Last night I attended a debate on Green Belt policy here at Brookes, organised by the Royal Town Planning Institute and mainly, it appears, based on last autumn’s Adam Smith Institute’s research paper “The Green Noose” by Tom Papworth, who was there to defend his work in front of what at times was a hostile audience. The main opposing speaker was, I suppose, a chap from the Committee for the Pilfering of Rent in England, and, whilst we were told the choice of Oxford as a location was quite arbitrary, being a city with a Green Belt arguably (apparently – it seems bloody obvious to me) helping to squeeze Oxford’s housing to the point where it is the most expensive in the country according to some analyses of the relationship between house prices and local earnings, meant a doubly interested audience, on both sides.
But I don’t want to rehearse all the arguments from last night, just reflect on something that struck me about the whole affair. Talk is cheap. But planning is expensive. Expensive for its victims. Like, for instance, me and the other 51% of Oxford who rent. Ten years ago, almost exactly, I sat in an Oxford Linacre Lecture by Richard (Lord) Best, then of the Joseph Rowntree Foundation, who was discussing a similar question of “do we need to concrete over England to house everyone?”
As Tom reiterated last night, the answer is unequivocally no. Only less than 10% of Britain is actually developed land, and only half of that is housing. It would take less than 1% of the remainder to provide housing supply for a generation. Land is not in short supply. Understanding the problem from the perspective of its victims clearly is.
But here’s the rub, there was a lot of mithering last night about how the planning process has lost its teeth over the past twenty years and, by implication, that this is really the cause of our housing crisis – not enough planning. Well, in the decade between Richard Best’s lecture and last night, whatever the powers of planners, the problem has ONLY got worse. And, whilst people were suggesting that it was changes from the late 90s onward that have really declawed planning, it is clear that it has been failing for a lot longer than that.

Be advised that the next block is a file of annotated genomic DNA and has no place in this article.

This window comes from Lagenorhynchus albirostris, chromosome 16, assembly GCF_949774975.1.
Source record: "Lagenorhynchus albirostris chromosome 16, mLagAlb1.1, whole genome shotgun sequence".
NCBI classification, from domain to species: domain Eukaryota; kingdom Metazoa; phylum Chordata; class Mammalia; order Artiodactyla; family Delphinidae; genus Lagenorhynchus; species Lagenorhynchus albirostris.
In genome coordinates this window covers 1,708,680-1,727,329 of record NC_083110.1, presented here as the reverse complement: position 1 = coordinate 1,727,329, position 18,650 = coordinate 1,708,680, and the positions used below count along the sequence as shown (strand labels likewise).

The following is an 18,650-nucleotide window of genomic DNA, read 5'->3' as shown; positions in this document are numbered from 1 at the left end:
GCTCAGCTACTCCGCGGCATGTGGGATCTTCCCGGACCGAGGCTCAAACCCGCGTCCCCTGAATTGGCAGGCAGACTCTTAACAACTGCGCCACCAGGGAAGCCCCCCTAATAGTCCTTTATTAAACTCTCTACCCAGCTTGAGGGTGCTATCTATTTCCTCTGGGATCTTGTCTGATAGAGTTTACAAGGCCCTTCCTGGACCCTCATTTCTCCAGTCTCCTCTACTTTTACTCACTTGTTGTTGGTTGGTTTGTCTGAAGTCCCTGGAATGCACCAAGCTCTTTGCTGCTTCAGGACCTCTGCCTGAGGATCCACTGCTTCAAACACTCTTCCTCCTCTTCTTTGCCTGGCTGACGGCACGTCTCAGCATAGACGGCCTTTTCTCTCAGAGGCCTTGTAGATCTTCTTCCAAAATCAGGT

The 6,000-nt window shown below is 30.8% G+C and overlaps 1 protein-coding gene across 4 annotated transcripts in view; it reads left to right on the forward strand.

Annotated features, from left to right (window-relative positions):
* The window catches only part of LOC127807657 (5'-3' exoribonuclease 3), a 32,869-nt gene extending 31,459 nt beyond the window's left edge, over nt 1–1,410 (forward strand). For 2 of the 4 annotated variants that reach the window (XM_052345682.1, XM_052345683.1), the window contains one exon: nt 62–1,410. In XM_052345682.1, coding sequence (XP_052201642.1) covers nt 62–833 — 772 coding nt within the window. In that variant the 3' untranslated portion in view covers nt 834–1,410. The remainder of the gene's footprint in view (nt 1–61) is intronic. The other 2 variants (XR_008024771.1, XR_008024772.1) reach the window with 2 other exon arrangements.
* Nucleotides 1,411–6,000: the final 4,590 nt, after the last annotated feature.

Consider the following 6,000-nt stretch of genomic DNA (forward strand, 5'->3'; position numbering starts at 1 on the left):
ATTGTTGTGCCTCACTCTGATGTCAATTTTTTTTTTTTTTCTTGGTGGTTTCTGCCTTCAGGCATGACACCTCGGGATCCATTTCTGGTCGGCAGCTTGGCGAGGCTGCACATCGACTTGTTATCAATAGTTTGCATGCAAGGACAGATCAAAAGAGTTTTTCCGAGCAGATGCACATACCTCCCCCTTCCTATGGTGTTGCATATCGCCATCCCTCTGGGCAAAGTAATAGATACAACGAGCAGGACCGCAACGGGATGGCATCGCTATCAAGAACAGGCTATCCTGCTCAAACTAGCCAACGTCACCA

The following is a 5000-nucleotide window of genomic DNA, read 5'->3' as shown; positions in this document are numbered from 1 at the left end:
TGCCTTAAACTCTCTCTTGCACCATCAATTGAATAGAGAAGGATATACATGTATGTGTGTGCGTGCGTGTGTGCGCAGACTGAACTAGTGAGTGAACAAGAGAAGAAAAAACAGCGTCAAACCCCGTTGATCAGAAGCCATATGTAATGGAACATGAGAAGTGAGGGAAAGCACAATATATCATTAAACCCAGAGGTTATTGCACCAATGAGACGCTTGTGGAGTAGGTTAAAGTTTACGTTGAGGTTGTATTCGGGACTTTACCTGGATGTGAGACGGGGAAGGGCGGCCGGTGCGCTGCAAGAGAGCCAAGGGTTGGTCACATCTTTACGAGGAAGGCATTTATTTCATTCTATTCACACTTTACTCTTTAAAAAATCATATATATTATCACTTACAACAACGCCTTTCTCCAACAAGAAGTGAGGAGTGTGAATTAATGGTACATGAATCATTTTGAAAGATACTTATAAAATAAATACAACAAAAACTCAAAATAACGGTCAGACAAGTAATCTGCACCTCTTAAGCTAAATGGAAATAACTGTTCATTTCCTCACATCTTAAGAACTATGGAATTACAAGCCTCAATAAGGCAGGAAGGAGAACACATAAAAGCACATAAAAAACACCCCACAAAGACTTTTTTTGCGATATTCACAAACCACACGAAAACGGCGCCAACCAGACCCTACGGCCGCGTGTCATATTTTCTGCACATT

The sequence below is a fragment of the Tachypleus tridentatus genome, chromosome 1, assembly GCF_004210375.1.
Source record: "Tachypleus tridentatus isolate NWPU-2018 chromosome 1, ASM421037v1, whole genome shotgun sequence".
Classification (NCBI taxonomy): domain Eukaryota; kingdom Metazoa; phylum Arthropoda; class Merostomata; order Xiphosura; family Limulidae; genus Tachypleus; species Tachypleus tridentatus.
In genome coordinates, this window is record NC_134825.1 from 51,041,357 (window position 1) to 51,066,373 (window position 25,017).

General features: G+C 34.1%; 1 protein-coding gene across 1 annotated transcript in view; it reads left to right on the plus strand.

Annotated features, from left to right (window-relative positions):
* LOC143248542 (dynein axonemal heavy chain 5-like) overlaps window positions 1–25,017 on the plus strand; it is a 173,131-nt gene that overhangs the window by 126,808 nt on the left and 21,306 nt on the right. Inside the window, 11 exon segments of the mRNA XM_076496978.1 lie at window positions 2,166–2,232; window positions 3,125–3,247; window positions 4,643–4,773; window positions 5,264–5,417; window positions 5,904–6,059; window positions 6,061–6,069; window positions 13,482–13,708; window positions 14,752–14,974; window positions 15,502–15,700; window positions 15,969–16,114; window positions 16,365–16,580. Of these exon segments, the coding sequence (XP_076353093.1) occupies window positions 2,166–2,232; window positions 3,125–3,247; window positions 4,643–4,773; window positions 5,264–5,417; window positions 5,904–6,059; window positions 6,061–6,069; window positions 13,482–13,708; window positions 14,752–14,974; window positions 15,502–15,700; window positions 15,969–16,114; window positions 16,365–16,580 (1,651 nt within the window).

When I was on the planning committee at Oxford City Council we were finalising that particular version of the local plan. Supposed to start in 1998 it was not ratified till the early noughties and was then soon overtaken by the new planning regime of Core Strategy and so on introduced by the Blair government. It already highlighted a severe shortage of housing and extreme difficulties in finding suitable land to allocate to future building. That’s AT LEAST two decades in which the problem has been acute and getting worse.
On a personal, individual level, that means that someone unable to afford a home to buy ten years ago when I sat in Best’s lecture, will have paid something like £30,000 in income tax and national insurance over that period if they’ve been around median earnings, but pissed at least £100,000 up the wall into someone else’s retirement pot in ever increasing rent (for one bedroom, in Oxford). The colleague at the desk next to them, who did manage to buy a house ten years ago, will have, similarly, paid over about £30k in income based taxes, but will have seen the amenities and services those taxes pay for increase their land value by well over the £100k “lost” by tenants.
Can you see now how divisive this is?
It is robbery. Plain and simple. The protection of landed wealth by existing owners and amenity groups, usually made up of erudite, well to do, well housed, and largely well meaning folk, at the expense of the dispossessed and disenfranchised.
And just look at that expense – that difference, between £100k poured into a landlord’s SIPP and £100k gained at least in the paper value of an owner occupier’s property, £200k and more, is approaching the total lifetime estimated benefit of having a university education (the lifetime “graduate premium”). In a decade. And today’s graduates are just as unlikely to be able to afford a home as many less well educated and in less rewarding jobs. And the suffering is greatest amongst the already less well off and dispossessed. It is they that the law of rent says end up at subsistence levels because of rent.
And governments of every persuasion seem, on the basis of that ten years between Best’s lecture and last night, to have made matters worse, made more people suffer, and some people very wealthy indeed. Do you really believe that’s how it should work? That “democracy” such as it is, intended to be government by and for the people, should preside over such a widening gulf?
The Town and Country Planning Act of 1948 lost what teeth it really had in 1950 when the incoming Tory government got rid of the “betterment levy” – a minuscule form of land tax that was to capture the uplift in the value of land given planning permission for public use (often to pay for the externalities of a development in the form of upgraded or new infrastructure). And it has been failing ever since.
What amounts to a decade long talking shop is costing real people billions, trillions, in added costs of living. All those comfortably housed and comfortable off there last night would do well to reflect on the divide they are contributing to by opposing homes for people (and yes, I know, some of them would say they are not, just on Green Belt, but in effect, in Oxfordshire at least, they are).
All I really wanted to do last night was scream “stop bloody talking about it, you are killing us”.